Whales are the only mammals that spend their entire life in the water. From playful dolphins to enormous blue whales, the behavior, habitats, and physiology of these amazing marine mammals are explored in What is a Whale? Spectacular full-color photos help show: flukes, flippers, and fins the whale family tree baleen and toothed whales how whales communicate through echolocation watery homes and what they eat baby whales whale-watching and why whales are in danger
Marsupials are the only mammals that have a pouch on their body in which they carry their young. Most of these amazing animals live in Australia, where they have adapted to the harsh conditions of life in the outback. In What is a Marsupial? children will learn astounding facts about marsupials, including: the important differences between marsupials and placentals how kangaroos, koalas, wombats, Tasmanian devils, opossums, and bilbies are related how marsupials reproduce and raise their young the ways in which they hunt and feed why some marsupials are in danger
Whales, manatees, seals, dolphins, and sea otters are just some of the many mammals that have evolved over time in order to survive in the water. From Arctic waters to tropical seas, vivid photographs and surprising facts about these salt water mammals reveal: how these air breathing creatures have adapted to the water their underwater senses what they eat and how they raise their young cetaceans, pinnipeds, sea otters, sirenians, and polar bears marine zoos the dangers of pollution, commercial fishing, and poachers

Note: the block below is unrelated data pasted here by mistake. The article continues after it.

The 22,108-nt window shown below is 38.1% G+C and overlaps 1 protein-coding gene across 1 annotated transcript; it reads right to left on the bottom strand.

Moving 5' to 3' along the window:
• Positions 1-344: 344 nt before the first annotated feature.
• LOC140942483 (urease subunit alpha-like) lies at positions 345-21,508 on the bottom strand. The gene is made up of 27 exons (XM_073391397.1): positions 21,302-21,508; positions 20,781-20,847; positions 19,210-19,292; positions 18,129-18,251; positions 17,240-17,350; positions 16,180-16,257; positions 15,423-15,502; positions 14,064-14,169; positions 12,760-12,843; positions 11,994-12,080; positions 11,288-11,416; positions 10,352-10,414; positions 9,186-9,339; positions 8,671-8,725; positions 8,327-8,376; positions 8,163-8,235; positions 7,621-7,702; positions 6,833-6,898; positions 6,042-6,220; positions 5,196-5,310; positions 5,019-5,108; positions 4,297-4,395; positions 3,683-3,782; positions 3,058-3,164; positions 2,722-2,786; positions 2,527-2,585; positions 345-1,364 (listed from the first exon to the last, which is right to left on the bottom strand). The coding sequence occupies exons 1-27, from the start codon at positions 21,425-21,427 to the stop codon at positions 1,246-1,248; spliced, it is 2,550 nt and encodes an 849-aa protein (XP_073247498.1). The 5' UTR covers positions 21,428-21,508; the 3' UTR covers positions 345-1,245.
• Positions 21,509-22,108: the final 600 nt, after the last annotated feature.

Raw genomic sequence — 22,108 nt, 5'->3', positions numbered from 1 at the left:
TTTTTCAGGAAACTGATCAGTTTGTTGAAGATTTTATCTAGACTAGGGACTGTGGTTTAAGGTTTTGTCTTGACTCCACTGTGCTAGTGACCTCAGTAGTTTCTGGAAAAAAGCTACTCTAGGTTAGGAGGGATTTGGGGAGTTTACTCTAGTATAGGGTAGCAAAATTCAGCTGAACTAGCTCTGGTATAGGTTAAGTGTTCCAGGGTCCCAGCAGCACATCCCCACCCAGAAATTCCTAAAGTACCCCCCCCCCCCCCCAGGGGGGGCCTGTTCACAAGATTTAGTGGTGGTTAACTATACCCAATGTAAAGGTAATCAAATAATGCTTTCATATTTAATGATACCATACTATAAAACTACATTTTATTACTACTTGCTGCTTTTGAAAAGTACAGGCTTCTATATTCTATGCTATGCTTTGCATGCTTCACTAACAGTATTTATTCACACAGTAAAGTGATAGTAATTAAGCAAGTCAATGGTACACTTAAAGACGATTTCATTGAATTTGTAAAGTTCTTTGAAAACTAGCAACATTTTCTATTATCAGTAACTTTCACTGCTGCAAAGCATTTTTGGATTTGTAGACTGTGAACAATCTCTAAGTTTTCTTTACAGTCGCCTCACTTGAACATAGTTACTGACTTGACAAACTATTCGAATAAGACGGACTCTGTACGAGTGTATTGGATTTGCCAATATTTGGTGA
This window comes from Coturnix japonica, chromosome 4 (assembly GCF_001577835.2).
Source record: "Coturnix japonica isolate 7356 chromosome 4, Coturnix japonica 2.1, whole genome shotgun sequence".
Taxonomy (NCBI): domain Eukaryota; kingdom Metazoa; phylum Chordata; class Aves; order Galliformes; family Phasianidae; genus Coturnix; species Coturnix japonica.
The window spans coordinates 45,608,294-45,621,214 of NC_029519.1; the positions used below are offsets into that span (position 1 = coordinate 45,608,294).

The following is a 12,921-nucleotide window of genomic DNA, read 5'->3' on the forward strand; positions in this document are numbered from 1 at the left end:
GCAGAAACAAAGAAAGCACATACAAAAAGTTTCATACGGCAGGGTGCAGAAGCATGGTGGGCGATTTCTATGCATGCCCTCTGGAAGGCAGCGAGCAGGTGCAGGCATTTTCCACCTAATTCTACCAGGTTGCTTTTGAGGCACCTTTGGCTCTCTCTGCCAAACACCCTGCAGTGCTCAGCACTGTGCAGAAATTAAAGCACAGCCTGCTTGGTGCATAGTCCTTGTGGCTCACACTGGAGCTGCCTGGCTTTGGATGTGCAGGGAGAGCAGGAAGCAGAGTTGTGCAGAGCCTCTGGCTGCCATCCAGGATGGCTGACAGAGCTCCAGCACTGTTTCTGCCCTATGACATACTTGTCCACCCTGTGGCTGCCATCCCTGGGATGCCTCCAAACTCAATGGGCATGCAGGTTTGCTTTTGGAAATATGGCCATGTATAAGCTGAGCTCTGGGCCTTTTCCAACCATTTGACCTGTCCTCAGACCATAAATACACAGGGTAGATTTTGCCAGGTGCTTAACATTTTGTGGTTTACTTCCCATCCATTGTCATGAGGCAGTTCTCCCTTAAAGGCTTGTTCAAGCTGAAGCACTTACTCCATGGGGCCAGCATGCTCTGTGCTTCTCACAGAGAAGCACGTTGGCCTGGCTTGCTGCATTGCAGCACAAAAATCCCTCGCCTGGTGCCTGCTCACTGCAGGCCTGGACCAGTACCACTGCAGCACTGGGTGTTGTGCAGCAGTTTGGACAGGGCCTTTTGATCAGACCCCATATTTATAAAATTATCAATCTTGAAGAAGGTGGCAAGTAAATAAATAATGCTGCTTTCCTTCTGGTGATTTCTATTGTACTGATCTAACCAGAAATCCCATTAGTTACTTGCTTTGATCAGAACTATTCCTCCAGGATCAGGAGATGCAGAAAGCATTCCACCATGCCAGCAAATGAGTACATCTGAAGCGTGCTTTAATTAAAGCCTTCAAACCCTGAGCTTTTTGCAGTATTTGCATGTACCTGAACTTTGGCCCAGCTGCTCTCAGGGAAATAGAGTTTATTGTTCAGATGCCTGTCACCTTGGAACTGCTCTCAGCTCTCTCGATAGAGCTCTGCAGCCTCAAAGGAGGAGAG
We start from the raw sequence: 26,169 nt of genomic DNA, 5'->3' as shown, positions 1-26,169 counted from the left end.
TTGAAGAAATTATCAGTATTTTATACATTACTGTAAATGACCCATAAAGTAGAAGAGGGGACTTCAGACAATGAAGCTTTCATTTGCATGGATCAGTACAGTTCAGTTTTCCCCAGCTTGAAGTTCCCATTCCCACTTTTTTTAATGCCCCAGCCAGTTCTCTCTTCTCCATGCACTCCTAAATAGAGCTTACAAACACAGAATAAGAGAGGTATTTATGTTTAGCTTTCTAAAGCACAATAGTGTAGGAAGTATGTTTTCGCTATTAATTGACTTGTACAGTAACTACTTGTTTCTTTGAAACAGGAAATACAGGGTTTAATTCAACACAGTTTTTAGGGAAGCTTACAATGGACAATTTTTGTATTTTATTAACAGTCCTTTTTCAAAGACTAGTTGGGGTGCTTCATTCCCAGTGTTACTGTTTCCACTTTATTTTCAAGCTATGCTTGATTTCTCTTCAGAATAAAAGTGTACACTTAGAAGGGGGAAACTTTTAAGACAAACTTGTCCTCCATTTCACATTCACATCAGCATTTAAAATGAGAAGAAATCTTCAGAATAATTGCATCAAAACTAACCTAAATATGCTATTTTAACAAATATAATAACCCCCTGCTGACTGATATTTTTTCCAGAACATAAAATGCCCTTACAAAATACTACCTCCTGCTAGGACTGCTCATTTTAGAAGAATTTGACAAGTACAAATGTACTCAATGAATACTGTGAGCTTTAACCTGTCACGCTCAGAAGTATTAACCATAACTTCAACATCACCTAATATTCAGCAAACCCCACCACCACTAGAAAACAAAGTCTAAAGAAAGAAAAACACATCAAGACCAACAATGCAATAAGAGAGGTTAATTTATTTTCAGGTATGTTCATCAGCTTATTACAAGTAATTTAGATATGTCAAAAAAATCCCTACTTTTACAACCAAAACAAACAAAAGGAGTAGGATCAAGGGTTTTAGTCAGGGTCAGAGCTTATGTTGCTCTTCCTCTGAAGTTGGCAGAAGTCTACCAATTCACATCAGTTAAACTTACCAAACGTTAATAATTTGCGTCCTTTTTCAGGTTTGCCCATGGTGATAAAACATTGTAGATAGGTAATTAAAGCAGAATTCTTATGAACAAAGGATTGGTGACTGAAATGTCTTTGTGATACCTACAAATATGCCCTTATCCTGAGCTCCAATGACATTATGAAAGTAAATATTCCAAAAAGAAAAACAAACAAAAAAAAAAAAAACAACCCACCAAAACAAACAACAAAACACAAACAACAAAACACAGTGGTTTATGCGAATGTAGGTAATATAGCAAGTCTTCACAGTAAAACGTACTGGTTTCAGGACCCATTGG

While humans are different from monkeys, apes, and lemurs, they are all primates and are similar in many ways. For example, primates make many sounds that humans make, such as sneezes, burps, hiccups, and even laughter! What is a Primate? identifies the members of the primate family tree and describes how they are different from each other. This book describes: reproduction, communication, and feeding the complex social structures of primates chimpanzees, bonobos, orangutans, and gibbons Old and New World monkeys how people are different what is being done to rescue threatened primates from destruction by their human cousins
Slithering snakes, jumping kangaroos, flying albatrosses, and swimming salmonevery animal, including humans, has its own unique way of getting around. This beautiful book explains the how, why, and are we there yet? of animals large and small across the globe. Topics include: how an animals environment affects its movement how an animals skeleton affects its movement unusual animal movers such as the water-walking basilisk how a parent helps its young move around
Without food, an animal cannot survive. With so many competing species, carnivores and herbivores alike have developed fascinating methods of finding the food that keeps them fat and happy. How do animals find food? lets children in on all the latest jaw-dropping, mouth-cramming, stomach-stuffing techniques, such as: pack hunting versus solitary hunting climbers that eat the succulent leaves found in tall trees animals that poison their prey animals that use lures to "fish" for their food!
Amphibian means two lives since these animals spend the first part of their life underwater and the rest on land. From flying tree frogs to slithering caecilians, kids will be captivated by this slimy animal group in What is an Amphibian? Young readers will discover: the amphibian family tree an amphibians body special skin and senses how they move and what they eat water-versus land-dwelling species their life cycle and parental care defending themselves